Call our Sales Team on 0208 912 2120


10th June 1924, Page 3
10th June 1924
Page 3
Page 3, 10th June 1924 — ONE HEARS
Noticed an error?
If you've noticed an error in this article please click here to report it so we can fix it.

Which of the following most accurately describes the problem?

Chatter from Bristol.

That the White-Smiths are white men.

That Dover is improving as a bus centre.

The tolling of bells for the belling of tolls.

That South Wales is not all right for trade.

, That cordial understandings seem to be at distount.

Someone remarking that this is a " Safety First " • itimber.

That the King has not yet done the whole of Wembley.

That money is not tighter everywhere, although nearly so.

That the Taxation Committee's Report may run tit) 300 pages.

That the G.W.R. watch on Watchet was too hard, yet not hard enough, That the push of motor coach deliveries will last until the 31st proximo.

With surprise, that Americans still make pilgrimages to Dryburgh.

That a century of miles a day is the Minimum usual motorbus record now that pays.

That for public passenger transport service there's nothing to beat the wireless system.

That strong, new vested interests are being built up over new road and bridge building.

That when a motorbus-enters the dancing phase it is bad alike for the road and the vehicle.

That the total of all hackney vehicles tends to mark time while the situation is being explored.

That Sir Henry Maybury's new job in Tilly may be chairman of the London Traffic Commissioners.

That if eternal vigilance is wanted in any business road tiansport is the one that demands its exercise.

That the Southern Railway expects 23,500,000 for Charing Cross Station and bridge when the time comes.

That a few more " ifs " and " whethers " can scarcely matter nowadays, hut that there must be a last one.

That two blackbirds have built their nest of L.C.O. blue-and-red tram tickets in Mr. W. Flexman French's garden at Balham.

That the latest joke in R.D.C. notice-boards is " Keep off the Tar" on a road that has been treaded with it from hedge to hedge.

With pleasure, that the " courtesy of the road" so prominently displayed at the rear of those piano vans does actually extend to the driver's seat. Of coal not so black as it is painted.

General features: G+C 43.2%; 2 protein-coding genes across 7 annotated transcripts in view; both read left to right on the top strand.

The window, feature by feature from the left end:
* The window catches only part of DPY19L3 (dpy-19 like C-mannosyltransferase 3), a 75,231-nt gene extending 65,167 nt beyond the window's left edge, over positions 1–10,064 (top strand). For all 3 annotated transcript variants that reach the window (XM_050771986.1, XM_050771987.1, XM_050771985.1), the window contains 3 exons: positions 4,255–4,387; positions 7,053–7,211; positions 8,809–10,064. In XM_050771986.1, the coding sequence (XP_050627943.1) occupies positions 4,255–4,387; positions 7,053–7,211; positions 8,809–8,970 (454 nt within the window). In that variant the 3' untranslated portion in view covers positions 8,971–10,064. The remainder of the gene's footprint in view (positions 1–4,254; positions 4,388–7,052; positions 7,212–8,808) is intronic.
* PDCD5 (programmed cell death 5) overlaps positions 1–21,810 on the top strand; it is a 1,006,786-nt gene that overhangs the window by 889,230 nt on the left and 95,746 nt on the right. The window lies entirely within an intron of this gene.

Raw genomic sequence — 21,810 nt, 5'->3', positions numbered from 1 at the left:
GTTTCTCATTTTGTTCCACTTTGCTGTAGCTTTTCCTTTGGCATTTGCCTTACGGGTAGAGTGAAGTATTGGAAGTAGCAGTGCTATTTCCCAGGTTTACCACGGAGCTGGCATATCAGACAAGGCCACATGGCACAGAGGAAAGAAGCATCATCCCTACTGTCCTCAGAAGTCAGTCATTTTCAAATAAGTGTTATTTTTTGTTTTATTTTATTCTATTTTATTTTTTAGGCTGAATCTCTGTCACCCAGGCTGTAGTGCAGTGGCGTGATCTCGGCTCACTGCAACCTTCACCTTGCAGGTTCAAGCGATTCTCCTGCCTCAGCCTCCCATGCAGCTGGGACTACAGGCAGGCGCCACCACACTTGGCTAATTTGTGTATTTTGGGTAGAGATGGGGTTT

Of the ups and downs of Epsom Downs.

Of more cement going by road for roads.

That Bournemouth is prouder than Preston.

That fares are too low on many bus routes.

That East meets West on the road at Salisbury.

That it's weight that tells, but revenue that counts.

That the desire for money still begets the lack of it. That road foundations must receiveNetore attention.

That diversity of type has not yet satisfied multiplicity of use.

That whoever Wembley may benefit, it is hitting more than one trade.

That they're just gasping for a flow of visitors at most of the seaside'resorts. .

That the death ray has already got home with some badly running transport enterprises.

That the springs on many lorries and omnibuses might with advantage be longer still.

That it will, onthe whole, be unwise to stave off reform ofmotorbus licensing legislation.' • That high-speed driving of numerous heavy wagons is doing positive harm to commercial motoring.

That the adversity Of the commercial motor manufacturer has brought out his greatriess in most eases.

That the scare on behalf of owners of Ford cars concerning horse-power rating looks like becoming a score.

That there's to be a real struggle to get the Taxation Report finished this month, but that it will finish nobody.'

That the Roman road from Scotland to Jerusalem with one break between Riehborough and Calais may yet be retravelled.

That Leo Swain has got an impulse starter which shames the most stubborn compression into submission to gentle handling.

That it will need an expert executioner to discover and dispose of the remains of many transport enterprises which saw light in 1919-1920 and the red light since 1921.

comments powered by Disqus